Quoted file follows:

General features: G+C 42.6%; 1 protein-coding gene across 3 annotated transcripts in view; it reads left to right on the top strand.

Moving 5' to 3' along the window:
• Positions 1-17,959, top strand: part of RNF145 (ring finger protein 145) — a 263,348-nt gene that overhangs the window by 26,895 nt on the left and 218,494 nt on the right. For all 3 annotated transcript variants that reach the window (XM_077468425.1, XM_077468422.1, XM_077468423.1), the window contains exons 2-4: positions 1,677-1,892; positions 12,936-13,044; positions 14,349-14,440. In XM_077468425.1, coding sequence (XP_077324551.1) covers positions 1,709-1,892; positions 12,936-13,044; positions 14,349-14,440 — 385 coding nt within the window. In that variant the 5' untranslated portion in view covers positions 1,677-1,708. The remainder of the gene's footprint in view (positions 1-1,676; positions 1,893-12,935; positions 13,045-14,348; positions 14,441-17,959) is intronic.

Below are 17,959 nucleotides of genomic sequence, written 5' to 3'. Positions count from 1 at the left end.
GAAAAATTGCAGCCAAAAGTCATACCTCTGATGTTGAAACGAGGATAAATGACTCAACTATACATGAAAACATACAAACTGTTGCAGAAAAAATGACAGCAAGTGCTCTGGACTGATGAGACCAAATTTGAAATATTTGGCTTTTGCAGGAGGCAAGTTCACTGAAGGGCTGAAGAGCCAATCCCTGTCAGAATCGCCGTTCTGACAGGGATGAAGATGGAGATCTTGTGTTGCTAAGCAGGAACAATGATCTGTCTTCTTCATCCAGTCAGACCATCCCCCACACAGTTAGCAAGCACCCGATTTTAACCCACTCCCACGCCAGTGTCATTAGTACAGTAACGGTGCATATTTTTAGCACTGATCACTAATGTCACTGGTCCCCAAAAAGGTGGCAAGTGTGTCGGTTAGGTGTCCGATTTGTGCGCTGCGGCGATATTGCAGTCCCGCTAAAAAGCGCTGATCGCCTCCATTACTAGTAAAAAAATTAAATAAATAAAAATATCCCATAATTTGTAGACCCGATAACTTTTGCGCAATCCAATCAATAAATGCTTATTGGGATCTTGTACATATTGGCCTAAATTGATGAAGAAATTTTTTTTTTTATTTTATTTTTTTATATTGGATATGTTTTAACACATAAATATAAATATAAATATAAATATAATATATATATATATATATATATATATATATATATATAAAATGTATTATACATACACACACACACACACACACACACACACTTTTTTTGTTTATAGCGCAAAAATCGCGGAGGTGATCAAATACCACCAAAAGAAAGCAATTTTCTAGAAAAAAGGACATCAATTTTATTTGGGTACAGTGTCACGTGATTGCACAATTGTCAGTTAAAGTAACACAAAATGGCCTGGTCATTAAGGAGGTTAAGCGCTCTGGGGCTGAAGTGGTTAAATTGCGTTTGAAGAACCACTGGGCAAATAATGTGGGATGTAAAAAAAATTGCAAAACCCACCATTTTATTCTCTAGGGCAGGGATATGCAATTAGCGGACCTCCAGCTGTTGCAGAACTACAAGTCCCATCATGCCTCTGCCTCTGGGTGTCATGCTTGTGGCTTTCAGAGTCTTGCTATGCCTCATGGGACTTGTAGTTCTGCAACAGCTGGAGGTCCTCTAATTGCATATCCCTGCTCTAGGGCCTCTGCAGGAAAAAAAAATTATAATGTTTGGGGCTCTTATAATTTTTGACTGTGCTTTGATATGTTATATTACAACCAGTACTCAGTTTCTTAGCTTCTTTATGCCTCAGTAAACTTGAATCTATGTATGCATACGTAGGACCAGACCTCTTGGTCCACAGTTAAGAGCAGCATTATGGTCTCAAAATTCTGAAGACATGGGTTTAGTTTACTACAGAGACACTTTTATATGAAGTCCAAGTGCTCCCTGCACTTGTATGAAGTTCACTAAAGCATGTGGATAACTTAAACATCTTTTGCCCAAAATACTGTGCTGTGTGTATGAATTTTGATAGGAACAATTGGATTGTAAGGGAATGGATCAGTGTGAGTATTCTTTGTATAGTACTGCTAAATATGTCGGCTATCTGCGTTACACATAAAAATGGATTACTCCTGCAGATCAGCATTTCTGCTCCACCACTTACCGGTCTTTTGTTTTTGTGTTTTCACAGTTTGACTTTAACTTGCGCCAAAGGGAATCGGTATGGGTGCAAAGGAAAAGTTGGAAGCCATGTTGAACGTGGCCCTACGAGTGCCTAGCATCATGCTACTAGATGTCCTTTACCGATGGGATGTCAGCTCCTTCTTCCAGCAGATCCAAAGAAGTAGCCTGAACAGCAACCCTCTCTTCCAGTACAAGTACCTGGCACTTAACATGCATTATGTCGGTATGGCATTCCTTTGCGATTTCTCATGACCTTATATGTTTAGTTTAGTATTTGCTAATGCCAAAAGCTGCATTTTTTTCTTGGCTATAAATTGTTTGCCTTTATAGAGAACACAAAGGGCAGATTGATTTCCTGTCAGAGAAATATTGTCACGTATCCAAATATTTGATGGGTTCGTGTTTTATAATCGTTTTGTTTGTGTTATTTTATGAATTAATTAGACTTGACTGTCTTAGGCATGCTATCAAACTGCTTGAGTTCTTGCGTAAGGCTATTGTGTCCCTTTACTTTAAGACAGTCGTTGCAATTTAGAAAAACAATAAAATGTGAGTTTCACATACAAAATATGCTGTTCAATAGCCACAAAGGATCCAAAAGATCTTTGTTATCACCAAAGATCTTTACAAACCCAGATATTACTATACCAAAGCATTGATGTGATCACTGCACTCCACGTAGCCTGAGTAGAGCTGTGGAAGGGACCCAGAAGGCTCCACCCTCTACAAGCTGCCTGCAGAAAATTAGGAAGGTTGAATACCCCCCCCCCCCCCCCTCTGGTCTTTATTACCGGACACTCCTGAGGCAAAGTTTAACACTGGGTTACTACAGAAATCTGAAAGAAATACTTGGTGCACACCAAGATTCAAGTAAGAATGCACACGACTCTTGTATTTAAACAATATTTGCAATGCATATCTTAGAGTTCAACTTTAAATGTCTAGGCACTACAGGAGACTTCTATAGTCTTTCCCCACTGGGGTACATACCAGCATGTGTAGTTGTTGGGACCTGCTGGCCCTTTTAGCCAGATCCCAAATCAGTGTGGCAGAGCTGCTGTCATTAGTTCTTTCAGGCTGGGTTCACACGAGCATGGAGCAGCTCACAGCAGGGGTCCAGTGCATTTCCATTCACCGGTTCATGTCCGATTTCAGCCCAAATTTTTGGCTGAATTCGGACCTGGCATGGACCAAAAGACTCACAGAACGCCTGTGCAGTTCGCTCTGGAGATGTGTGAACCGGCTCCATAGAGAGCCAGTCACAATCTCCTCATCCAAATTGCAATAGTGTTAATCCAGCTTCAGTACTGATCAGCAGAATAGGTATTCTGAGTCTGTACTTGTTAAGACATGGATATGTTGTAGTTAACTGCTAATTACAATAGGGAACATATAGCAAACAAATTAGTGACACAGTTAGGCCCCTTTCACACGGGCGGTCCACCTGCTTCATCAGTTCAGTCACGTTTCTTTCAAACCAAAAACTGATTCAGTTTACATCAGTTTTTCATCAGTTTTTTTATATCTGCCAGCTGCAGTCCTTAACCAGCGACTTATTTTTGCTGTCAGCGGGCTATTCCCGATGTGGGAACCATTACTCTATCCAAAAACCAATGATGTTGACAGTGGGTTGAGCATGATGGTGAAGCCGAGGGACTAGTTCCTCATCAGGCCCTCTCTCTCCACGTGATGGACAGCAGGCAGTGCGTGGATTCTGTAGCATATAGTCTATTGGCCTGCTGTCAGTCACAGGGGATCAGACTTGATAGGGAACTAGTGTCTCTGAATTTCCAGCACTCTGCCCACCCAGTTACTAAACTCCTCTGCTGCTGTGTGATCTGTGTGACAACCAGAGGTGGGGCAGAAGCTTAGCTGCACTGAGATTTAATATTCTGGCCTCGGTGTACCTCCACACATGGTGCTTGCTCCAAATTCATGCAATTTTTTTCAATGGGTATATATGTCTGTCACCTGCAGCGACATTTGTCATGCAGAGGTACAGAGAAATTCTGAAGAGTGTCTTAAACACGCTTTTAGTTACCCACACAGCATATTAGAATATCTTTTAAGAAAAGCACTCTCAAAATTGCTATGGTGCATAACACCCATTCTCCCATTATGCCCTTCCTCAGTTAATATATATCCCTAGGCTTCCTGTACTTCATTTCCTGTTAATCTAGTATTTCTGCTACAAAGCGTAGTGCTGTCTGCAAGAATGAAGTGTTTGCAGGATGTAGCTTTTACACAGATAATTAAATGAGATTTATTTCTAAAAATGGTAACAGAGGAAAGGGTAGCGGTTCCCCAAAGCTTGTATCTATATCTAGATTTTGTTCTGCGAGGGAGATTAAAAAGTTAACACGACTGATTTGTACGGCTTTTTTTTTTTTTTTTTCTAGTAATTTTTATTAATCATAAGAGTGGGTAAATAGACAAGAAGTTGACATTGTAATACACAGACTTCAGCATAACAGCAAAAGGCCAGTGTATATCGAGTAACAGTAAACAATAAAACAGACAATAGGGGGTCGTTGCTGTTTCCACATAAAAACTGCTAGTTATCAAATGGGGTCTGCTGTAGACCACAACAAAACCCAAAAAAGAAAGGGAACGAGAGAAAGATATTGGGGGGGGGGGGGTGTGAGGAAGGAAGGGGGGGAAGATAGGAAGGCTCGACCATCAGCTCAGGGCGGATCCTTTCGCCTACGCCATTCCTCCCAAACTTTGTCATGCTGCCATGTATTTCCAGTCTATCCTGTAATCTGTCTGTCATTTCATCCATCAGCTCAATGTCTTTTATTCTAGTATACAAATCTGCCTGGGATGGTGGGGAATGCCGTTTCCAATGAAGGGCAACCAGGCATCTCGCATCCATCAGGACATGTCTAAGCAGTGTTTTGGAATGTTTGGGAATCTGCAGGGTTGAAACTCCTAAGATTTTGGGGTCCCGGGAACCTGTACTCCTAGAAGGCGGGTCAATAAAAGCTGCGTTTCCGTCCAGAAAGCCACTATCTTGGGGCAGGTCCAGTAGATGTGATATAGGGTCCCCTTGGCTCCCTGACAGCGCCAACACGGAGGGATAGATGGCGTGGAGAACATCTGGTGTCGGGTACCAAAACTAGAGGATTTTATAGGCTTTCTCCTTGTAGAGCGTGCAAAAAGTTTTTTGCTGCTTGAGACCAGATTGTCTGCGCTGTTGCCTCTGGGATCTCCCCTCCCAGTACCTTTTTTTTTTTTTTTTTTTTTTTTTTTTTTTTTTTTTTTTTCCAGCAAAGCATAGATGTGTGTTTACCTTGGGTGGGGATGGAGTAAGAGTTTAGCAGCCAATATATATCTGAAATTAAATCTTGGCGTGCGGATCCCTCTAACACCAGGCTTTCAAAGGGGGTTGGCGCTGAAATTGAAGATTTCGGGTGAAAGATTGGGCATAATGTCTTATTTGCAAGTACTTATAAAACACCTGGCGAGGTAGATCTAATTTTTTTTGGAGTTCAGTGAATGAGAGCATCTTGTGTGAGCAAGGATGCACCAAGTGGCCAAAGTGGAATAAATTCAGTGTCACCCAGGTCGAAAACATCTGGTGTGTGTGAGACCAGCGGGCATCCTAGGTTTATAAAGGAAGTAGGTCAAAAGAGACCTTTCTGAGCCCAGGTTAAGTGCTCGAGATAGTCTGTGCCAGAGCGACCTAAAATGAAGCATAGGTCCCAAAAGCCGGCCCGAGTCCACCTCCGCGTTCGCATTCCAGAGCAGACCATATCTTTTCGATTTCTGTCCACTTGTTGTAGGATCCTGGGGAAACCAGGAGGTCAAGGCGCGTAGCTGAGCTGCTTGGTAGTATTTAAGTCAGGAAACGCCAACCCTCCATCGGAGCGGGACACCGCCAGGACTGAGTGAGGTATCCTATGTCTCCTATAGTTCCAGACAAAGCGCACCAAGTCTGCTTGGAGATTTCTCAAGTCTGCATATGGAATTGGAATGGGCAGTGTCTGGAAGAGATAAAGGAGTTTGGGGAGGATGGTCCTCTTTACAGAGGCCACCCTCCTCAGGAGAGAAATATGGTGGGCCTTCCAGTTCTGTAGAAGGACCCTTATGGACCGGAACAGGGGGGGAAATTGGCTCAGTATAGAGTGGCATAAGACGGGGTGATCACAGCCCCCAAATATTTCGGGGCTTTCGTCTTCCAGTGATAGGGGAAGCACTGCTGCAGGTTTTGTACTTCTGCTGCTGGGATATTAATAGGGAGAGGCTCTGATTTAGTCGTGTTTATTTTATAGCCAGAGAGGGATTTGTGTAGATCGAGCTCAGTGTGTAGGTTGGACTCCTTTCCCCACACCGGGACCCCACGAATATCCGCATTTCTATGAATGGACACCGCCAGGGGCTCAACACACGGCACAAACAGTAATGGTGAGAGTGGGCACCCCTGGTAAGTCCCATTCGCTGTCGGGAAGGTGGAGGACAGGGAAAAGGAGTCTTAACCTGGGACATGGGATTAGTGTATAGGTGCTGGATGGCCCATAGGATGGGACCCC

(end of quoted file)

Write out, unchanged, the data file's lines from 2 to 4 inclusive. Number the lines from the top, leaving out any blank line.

Moving 5' to 3' along the window:
• Positions 1-17,959, top strand: part of RNF145 (ring finger protein 145) — a 263,348-nt gene that overhangs the window by 26,895 nt on the left and 218,494 nt on the right. For all 3 annotated transcript variants that reach the window (XM_077468425.1, XM_077468422.1, XM_077468423.1), the window contains exons 2-4: positions 1,677-1,892; positions 12,936-13,044; positions 14,349-14,440. In XM_077468425.1, coding sequence (XP_077324551.1) covers positions 1,709-1,892; positions 12,936-13,044; positions 14,349-14,440 — 385 coding nt within the window. In that variant the 5' untranslated portion in view covers positions 1,677-1,708. The remainder of the gene's footprint in view (positions 1-1,676; positions 1,893-12,935; positions 13,045-14,348; positions 14,441-17,959) is intronic.

Below are 17,959 nucleotides of genomic sequence, written 5' to 3'. Positions count from 1 at the left end.